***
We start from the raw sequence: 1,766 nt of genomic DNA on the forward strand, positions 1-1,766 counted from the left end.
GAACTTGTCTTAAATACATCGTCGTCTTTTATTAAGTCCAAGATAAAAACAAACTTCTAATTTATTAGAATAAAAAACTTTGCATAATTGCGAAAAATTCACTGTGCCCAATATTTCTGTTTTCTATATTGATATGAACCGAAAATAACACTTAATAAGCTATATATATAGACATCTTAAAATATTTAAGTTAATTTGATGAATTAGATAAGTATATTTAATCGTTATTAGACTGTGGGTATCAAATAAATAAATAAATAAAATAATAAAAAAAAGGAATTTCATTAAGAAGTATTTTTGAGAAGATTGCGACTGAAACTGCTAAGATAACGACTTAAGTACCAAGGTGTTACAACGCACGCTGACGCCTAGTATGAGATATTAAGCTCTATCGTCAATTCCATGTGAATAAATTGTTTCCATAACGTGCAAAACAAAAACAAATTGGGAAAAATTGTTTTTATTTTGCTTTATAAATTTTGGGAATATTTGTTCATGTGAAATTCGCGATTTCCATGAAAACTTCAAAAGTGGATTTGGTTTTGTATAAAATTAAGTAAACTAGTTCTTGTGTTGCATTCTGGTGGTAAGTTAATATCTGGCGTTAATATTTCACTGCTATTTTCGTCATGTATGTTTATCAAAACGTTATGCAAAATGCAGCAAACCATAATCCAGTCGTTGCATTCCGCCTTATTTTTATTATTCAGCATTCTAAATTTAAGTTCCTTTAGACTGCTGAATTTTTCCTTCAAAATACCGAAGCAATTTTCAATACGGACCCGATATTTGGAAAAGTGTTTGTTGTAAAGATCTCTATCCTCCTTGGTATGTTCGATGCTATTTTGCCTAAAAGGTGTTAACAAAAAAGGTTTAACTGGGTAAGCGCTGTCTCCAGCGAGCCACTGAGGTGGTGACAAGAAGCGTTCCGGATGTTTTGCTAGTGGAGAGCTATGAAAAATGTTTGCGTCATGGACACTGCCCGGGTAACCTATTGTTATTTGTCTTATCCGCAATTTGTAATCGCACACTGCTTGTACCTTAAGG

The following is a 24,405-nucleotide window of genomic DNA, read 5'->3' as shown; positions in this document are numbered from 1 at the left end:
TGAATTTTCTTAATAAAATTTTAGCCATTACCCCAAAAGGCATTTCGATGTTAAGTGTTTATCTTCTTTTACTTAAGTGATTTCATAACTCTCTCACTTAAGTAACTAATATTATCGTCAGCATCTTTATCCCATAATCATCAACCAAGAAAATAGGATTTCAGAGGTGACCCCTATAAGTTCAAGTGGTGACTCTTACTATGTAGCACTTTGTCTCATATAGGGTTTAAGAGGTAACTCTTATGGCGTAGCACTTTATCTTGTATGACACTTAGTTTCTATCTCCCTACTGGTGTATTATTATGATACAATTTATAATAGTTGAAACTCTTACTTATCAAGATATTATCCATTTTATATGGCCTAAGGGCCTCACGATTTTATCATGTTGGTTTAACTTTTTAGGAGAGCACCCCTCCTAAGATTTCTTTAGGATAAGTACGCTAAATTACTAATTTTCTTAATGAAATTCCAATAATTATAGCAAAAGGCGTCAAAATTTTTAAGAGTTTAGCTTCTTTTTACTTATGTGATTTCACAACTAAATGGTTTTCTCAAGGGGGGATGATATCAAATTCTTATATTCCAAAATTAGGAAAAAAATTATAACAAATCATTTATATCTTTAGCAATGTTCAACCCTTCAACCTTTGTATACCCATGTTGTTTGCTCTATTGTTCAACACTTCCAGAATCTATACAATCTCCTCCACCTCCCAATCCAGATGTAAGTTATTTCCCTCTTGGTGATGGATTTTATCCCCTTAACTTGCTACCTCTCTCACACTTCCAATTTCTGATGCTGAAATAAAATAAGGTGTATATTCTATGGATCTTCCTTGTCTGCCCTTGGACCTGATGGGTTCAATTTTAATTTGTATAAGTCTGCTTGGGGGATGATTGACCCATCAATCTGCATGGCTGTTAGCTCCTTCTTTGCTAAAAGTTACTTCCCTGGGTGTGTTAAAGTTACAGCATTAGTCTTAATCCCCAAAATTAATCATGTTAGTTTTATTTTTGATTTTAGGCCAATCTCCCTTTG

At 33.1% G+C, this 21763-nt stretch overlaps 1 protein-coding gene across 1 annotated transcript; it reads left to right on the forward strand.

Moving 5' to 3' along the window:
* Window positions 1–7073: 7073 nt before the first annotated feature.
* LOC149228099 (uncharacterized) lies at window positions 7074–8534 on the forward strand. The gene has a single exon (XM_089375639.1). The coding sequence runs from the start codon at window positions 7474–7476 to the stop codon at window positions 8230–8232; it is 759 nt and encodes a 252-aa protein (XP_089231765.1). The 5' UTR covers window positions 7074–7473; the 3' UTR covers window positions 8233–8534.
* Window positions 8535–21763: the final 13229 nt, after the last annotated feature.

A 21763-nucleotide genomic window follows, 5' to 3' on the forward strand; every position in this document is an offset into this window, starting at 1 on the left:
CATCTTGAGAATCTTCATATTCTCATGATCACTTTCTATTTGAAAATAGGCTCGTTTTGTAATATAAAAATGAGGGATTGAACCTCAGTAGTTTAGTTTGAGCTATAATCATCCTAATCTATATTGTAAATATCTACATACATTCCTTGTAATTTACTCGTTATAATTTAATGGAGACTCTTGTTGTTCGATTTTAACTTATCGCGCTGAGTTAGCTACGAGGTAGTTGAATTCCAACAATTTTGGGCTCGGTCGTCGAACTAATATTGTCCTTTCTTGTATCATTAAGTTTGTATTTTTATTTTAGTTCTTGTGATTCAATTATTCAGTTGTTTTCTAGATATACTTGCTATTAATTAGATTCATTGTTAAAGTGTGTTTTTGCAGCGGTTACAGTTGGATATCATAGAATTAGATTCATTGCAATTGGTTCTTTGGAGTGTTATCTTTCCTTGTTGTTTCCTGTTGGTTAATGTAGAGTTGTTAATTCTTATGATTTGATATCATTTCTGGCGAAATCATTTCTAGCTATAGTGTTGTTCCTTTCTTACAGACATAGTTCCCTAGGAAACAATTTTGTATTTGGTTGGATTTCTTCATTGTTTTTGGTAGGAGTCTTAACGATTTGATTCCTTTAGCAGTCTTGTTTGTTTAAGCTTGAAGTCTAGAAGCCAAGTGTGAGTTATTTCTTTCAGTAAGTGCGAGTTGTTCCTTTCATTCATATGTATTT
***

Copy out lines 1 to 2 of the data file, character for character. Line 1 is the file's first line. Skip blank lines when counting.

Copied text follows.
We start from the raw sequence: 1,766 nt of genomic DNA on the forward strand, positions 1-1,766 counted from the left end.
GAACTTGTCTTAAATACATCGTCGTCTTTTATTAAGTCCAAGATAAAAACAAACTTCTAATTTATTAGAATAAAAAACTTTGCATAATTGCGAAAAATTCACTGTGCCCAATATTTCTGTTTTCTATATTGATATGAACCGAAAATAACACTTAATAAGCTATATATATAGACATCTTAAAATATTTAAGTTAATTTGATGAATTAGATAAGTATATTTAATCGTTATTAGACTGTGGGTATCAAATAAATAAATAAATAAAATAATAAAAAAAAGGAATTTCATTAAGAAGTATTTTTGAGAAGATTGCGACTGAAACTGCTAAGATAACGACTTAAGTACCAAGGTGTTACAACGCACGCTGACGCCTAGTATGAGATATTAAGCTCTATCGTCAATTCCATGTGAATAAATTGTTTCCATAACGTGCAAAACAAAAACAAATTGGGAAAAATTGTTTTTATTTTGCTTTATAAATTTTGGGAATATTTGTTCATGTGAAATTCGCGATTTCCATGAAAACTTCAAAAGTGGATTTGGTTTTGTATAAAATTAAGTAAACTAGTTCTTGTGTTGCATTCTGGTGGTAAGTTAATATCTGGCGTTAATATTTCACTGCTATTTTCGTCATGTATGTTTATCAAAACGTTATGCAAAATGCAGCAAACCATAATCCAGTCGTTGCATTCCGCCTTATTTTTATTATTCAGCATTCTAAATTTAAGTTCCTTTAGACTGCTGAATTTTTCCTTCAAAATACCGAAGCAATTTTCAATACGGACCCGATATTTGGAAAAGTGTTTGTTGTAAAGATCTCTATCCTCCTTGGTATGTTCGATGCTATTTTGCCTAAAAGGTGTTAACAAAAAAGGTTTAACTGGGTAAGCGCTGTCTCCAGCGAGCCACTGAGGTGGTGACAAGAAGCGTTCCGGATGTTTTGCTAGTGGAGAGCTATGAAAAATGTTTGCGTCATGGACACTGCCCGGGTAACCTATTGTTATTTGTCTTATCCGCAATTTGTAATCGCACACTGCTTGTACCTTAAGG